Experimental techniques for high temperature, atmosphere-controlled powder diffraction will be covered in detail, including temperature measurement and control, specimen mounting, and detector arrangements. Data analysis approaches to eliminate systematic diffraction angle errors and provide accurate structural data will be presented, along with illustrative applications of the in-situ method.

XRF:

W-14 Quantitative Techniques and Errors in XRF (Learning Center)

Chairs & Instructors: J. Anzelmo, Bruker AXS, Inc., Madison, WI, R. Jenkins, ICDD, Newtown Square, PA and K. Mauser, Bruker AXS GmbH, Germany
This workshop will discuss the philosophy of algorithm selection for processing intensities into concentrations and the errors associated with those techniques. There will also be a discussion of errors in general.

 

XRF Poster Session
TXRF - XRF Instrumentation and Techniques - Applications of XRF
Monday, 3 August, 1998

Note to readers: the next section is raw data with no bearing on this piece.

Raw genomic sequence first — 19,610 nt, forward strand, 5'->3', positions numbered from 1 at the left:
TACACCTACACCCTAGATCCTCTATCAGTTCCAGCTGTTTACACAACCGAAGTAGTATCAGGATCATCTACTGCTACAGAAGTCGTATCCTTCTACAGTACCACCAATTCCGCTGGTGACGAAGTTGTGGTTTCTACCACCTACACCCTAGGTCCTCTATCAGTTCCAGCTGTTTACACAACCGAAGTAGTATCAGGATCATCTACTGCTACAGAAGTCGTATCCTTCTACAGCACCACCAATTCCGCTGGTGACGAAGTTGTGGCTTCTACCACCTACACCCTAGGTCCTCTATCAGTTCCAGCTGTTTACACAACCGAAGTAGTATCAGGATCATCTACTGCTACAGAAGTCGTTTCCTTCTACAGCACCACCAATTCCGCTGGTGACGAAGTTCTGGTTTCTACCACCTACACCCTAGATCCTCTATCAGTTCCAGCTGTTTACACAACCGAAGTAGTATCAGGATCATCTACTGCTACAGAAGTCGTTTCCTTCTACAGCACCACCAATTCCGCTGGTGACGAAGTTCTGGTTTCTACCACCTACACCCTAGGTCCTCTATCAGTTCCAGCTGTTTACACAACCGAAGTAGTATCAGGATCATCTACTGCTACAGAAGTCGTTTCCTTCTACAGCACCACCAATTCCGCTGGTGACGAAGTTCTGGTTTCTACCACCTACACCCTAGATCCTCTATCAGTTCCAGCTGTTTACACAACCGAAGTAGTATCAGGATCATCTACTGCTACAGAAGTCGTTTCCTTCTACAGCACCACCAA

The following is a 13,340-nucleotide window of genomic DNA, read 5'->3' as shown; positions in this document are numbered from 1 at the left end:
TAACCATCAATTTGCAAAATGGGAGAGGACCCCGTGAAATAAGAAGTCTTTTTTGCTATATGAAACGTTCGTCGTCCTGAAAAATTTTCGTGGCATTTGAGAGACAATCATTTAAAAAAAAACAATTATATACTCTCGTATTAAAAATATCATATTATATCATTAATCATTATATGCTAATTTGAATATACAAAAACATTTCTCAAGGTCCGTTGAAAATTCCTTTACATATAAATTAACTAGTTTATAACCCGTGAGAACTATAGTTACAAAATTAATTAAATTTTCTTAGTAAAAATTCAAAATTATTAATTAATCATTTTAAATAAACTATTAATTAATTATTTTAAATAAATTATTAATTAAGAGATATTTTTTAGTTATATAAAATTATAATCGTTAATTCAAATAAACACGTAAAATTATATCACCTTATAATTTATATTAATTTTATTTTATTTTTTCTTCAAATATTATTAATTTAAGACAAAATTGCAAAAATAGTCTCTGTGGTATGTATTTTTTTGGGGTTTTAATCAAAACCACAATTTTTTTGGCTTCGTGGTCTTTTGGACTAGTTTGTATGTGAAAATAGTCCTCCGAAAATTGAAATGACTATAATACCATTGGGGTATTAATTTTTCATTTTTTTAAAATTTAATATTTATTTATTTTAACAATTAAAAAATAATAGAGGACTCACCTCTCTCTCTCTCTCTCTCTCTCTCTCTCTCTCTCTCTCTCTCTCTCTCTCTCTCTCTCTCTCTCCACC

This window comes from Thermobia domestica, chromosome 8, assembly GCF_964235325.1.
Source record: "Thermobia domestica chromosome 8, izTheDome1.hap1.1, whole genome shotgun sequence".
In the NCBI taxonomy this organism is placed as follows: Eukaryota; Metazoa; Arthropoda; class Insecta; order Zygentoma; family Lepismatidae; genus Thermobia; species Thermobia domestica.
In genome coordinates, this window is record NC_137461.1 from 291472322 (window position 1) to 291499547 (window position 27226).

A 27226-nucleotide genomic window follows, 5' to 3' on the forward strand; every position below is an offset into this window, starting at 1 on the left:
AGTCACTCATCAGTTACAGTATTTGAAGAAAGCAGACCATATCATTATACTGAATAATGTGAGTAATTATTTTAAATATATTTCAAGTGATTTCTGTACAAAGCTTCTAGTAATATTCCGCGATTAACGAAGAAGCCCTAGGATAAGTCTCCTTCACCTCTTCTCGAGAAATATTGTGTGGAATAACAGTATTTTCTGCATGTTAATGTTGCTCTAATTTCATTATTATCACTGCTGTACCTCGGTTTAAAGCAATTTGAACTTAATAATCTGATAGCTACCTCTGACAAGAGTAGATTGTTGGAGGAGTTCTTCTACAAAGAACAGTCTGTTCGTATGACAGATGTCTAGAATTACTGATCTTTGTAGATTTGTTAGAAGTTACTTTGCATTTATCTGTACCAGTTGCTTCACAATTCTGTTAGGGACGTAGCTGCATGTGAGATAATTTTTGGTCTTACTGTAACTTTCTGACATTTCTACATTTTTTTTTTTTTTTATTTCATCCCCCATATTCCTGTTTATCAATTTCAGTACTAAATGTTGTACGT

(Summit I, II & III)
(6:30 p.m. – 8:30 p.m., authors present)
The XRF Poster Session will be held in conjunction with the Bruker AXS, Inc. mixer.

Chairs: H. Ebel, Technische Universität Wien, Austria
P. Wobrauschek, Atominstitut of the Austrian Universities, Austria
Session chairs will select the three best papers for awards.


TXRF:

F-1 Analysis of Silicon Carbide Using Total Reflection X-ray Fluorescence (TXRF)
D. Werho and T. Wetteroth, Motorola, Inc., Mesa, AZ

F-44 Use of Multiple Reflection Method in TXRF
M.A. Kumakhov, Institute for Roentgen Optics, Russia

F-23 Suppression of Spurious Peaks Appearing on TXRF Spectra
S. Terada and K. Nishihagi, Technos Co., Ltd., Japan

F-4 Thin Film Sorbents for TXRF Analysis
A.P. Morovov, L.D. Danilin, V.V. Zhmailo, Yu. V. Ignat'ev, A.E. Lakhtikov, V.V. Nazarov, M.G. Vasin, V.V. Chulkov and V.N. Funin, RFNC-VNIIEF, Russia